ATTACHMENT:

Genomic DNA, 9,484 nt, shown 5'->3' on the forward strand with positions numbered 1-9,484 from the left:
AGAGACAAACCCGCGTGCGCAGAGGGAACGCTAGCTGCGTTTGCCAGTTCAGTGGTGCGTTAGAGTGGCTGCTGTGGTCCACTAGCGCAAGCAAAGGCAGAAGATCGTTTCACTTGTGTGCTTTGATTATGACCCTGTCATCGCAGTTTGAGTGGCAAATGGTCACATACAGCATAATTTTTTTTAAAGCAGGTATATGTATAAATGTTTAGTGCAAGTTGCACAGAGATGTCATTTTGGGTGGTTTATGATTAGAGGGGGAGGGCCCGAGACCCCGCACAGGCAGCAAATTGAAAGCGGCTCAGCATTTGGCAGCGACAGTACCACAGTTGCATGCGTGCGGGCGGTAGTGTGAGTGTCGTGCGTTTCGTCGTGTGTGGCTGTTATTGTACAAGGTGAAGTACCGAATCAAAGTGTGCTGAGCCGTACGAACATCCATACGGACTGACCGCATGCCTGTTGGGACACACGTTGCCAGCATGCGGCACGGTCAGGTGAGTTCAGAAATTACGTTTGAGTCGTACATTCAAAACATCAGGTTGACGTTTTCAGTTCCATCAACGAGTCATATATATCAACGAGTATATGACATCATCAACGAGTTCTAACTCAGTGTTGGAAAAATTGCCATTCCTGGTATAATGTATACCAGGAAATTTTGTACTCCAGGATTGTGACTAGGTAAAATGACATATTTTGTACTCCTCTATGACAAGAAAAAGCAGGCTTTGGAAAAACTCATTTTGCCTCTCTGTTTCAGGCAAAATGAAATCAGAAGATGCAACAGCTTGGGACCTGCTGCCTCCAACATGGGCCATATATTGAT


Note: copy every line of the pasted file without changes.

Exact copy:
Genomic DNA, 9,484 nt, shown 5'->3' on the forward strand with positions numbered 1-9,484 from the left:
AGAGACAAACCCGCGTGCGCAGAGGGAACGCTAGCTGCGTTTGCCAGTTCAGTGGTGCGTTAGAGTGGCTGCTGTGGTCCACTAGCGCAAGCAAAGGCAGAAGATCGTTTCACTTGTGTGCTTTGATTATGACCCTGTCATCGCAGTTTGAGTGGCAAATGGTCACATACAGCATAATTTTTTTTAAAGCAGGTATATGTATAAATGTTTAGTGCAAGTTGCACAGAGATGTCATTTTGGGTGGTTTATGATTAGAGGGGGAGGGCCCGAGACCCCGCACAGGCAGCAAATTGAAAGCGGCTCAGCATTTGGCAGCGACAGTACCACAGTTGCATGCGTGCGGGCGGTAGTGTGAGTGTCGTGCGTTTCGTCGTGTGTGGCTGTTATTGTACAAGGTGAAGTACCGAATCAAAGTGTGCTGAGCCGTACGAACATCCATACGGACTGACCGCATGCCTGTTGGGACACACGTTGCCAGCATGCGGCACGGTCAGGTGAGTTCAGAAATTACGTTTGAGTCGTACATTCAAAACATCAGGTTGACGTTTTCAGTTCCATCAACGAGTCATATATATCAACGAGTATATGACATCATCAACGAGTTCTAACTCAGTGTTGGAAAAATTGCCATTCCTGGTATAATGTATACCAGGAAATTTTGTACTCCAGGATTGTGACTAGGTAAAATGACATATTTTGTACTCCTCTATGACAAGAAAAAGCAGGCTTTGGAAAAACTCATTTTGCCTCTCTGTTTCAGGCAAAATGAAATCAGAAGATGCAACAGCTTGGGACCTGCTGCCTCCAACATGGGCCATATATTGAT